On this particular morning, however, deputy Fabius and his boss, Franz Hoss, seemed to have no such perverse intentions. Fabius continued to lean against the doorframe, looking bewildered, as if he wanted to enter but was too embarrassed to do so. A few moments of silence followed. Fabius fished out a pack of cigarettes and weighed it in his palm before handing it to Franz Hoss. The old guard pulled out a cigarette with an expression of profound gratitude.
“Would you care for a cigarette, Mr. Kosef J?”
Kosef J registered the question and felt as if he was in the grip of a hurricane with his head submerged under water. Something baffling was unwinding, something extremely unpleasant like a waking nightmare.
“It’s better this way,” he could hear Fabius’s voice.
The two guards lit their cigarettes and Kosef J realized that Fabius was about to put the pack back into his pocket. His bafflement must have been interpreted as a refusal.
“No, no,” Kosef J hastened, “I want one, too.”
“Smoking is a curse,” Fabius observed, holding out the pack of cigarettes. “Especially when it’s humid.”
“I agree,” Franz Hoss confirmed.
“Do you?” Fabius turned to his boss, smiling.
“I do indeed!” Franz Hoss endorsed his colleague, and Kosef J caught a glimpse of a fantastic image: the two guards smiling at one another in full agreement, which clearly made them both happy.
“Really good,” Kosef J said pointing at the cigarette, mainly because he felt obliged to share this moment of harmony.
“I have more,” Fabius responded. “Do let me know if you want another.”
The cell quickly filled up with smoke. The cigarette made Kosef J even dizzier and his legs started trembling. His heart was pumping faster and faster, yet still carried insufficient amounts of blood to his brain. This triggered a staccato beat, as if someone had been frantically chopping onions in a kitchen. Kosef J wondered whether his heartbeat couldn’t be heard a little too loudly in the cell. He would have liked to sit down on the edge of the bed, at least for a minute, but was unsure how to ask for permission.
Franz Hoss giggled. Fabius took two steps forward, stopped in front of Kosef J and patted him protectively on the shoulder. A second later all three were sitting on the edge of bed, smoking. Kosef J couldn’t recall ever having felt so relaxed and so protected. In fact, he would have preferred to die, to make this sensation last or hold onto it forever.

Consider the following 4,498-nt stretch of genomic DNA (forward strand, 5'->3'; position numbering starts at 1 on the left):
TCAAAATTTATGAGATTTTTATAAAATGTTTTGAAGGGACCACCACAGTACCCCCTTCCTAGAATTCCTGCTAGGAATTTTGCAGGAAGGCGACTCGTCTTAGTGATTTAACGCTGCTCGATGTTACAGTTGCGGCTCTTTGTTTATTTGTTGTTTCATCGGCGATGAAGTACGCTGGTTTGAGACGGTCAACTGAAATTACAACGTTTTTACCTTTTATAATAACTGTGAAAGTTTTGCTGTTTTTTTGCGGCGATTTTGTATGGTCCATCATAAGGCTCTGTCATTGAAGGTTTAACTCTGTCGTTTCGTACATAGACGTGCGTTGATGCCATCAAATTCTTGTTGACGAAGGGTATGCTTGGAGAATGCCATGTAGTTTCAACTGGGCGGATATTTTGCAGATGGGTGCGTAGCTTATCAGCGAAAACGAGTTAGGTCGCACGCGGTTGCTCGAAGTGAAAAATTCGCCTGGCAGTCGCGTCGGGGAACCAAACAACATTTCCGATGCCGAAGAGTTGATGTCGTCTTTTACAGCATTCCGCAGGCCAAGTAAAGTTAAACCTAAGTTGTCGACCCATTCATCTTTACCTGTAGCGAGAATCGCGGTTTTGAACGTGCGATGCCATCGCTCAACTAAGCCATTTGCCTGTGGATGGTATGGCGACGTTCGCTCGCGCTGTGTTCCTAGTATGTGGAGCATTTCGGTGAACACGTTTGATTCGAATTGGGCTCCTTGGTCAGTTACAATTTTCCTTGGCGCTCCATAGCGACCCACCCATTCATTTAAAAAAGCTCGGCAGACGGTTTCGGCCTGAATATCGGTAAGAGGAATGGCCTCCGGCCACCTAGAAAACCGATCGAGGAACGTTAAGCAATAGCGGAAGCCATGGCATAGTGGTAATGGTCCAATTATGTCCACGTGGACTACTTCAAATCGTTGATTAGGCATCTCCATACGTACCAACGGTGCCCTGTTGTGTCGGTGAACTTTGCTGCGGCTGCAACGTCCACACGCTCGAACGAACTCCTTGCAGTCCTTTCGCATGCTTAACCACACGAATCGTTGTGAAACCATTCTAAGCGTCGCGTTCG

The first thing Kosef J noticed when he woke up was his cell door left ajar. He sat up and looked around carefully. The objects in the cell appeared in a blur yet he did his best to identify them. A terrible fear nestled in his throat when he realized how late it was. The light seeping through the narrow cell window indicated lunchtime. Kosef J jumped to his feet and rushed to the wall with the window. He hooked his hands into the bars and, propping himself up on his knees, managed to lift his chin above the lower edge of the window.
The inmates were working in the prison’s kitchen garden.
Kosef J got down from the window and rubbed his palms together, disheartened. Finally his brain decided to kickstart. If the detainees were working in the prison’s kitchen garden that meant, yes, that meant that it was Sunday. Because it was only on Sundays, during recreation hours, that the detainees were allowed to work in the prison’s kitchen garden. Kosef J came instantly to grips with the entire anomaly of this morning. He remembered vividly that he did not breakfast. Then he realized that he was now excluded from garden work as well, a work that the detainees loved because they were allowed to eat green beans and peas.
“This isn’t right,” Kosef J said to himself. The smell of cheap cigarettes in his cell made him sick. His whole mouth was a wound, his lips were burning, and on the tip of his tongue he could detect a few loose leaves of bitter tobacco. Yet he was allowed to sleep straight through Sunday morning, something that had never happened before. The latter thought brought some calm to him, together with the feeling of being well rested. He had never felt so well rested and so lucid before. And he had never felt a greater urge to work in the kitchen garden.
He walked to the door left ajar and surveyed the part of the corridor within view. The entire floor was deadly silent. Utterly perplexed, Kosef J waited for a few minutes in front of the door left in such a careless state. He didn’t have the slightest idea what he was supposed to do or not to do. After a while he decided to open the door a little farther, so he could get a better look at the corridor. He stretched his arm out and pushed the door gently. He found it beyond belief that the door didn’t display any resistance. He got to look down the corridor, like he wanted, but he couldn’t see it in its entirety. After a while he decided to open the door properly and try to take in the whole corridor.
The corridor was deserted. At its end, the door leading to the elevator was left ajar, too. Kosef J thought that after all, if things were the way they were, he could perhaps allow himself a short walk on the corridor. He slid past the walls, looking into the other cells. Nobody, nowhere. He got to the end of the corridor, where the elevator was. Once there, he stopped, changed his mind and turned around. He found himself in his cell again, more confused than ever. Once more he clenched the bars on his window and gazed outside.
The detainees were still working briskly in the prison’s kitchen garden. It was a sunny day and some had taken their shirts off.
Kosef J experienced a sense of envy, even begrudgement. His stomach gave clear signs of unease. A skipped breakfast was almost catastrophic. Hunger was grinding him not so much in his stomach but in his brain, unleashing a chain of queries and a sensation of total discontent. Kosef J was overcome with profound sadness, especially because there was no one to tell him what to do. It was obvious that something new was happening, something concerning him and his future, but he didn’t know what that was.